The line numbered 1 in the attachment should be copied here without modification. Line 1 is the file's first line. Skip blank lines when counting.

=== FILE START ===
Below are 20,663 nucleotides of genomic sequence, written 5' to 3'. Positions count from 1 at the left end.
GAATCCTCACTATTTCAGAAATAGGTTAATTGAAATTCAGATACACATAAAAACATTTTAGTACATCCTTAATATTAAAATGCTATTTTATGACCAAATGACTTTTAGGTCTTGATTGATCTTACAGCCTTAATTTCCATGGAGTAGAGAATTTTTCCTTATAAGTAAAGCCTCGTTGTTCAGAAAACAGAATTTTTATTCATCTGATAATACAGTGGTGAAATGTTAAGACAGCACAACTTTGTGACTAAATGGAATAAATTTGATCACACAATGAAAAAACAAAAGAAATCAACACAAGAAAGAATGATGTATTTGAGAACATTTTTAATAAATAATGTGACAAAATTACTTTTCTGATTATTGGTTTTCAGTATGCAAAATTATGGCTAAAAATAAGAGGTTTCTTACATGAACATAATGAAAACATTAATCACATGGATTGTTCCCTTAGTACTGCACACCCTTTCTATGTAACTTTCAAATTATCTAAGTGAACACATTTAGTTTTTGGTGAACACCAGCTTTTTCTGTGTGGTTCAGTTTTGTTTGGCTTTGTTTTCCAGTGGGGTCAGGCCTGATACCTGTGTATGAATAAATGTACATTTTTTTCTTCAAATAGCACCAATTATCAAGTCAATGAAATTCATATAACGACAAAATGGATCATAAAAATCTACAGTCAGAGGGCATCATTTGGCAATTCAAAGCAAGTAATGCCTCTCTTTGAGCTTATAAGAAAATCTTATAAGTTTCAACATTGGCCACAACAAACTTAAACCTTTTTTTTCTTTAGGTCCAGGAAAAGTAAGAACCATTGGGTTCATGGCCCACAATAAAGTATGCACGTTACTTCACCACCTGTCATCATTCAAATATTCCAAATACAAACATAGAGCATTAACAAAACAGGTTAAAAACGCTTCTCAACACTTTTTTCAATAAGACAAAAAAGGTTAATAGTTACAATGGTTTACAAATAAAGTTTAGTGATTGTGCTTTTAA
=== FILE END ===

Below are 20,663 nucleotides of genomic sequence, written 5' to 3'. Positions count from 1 at the left end.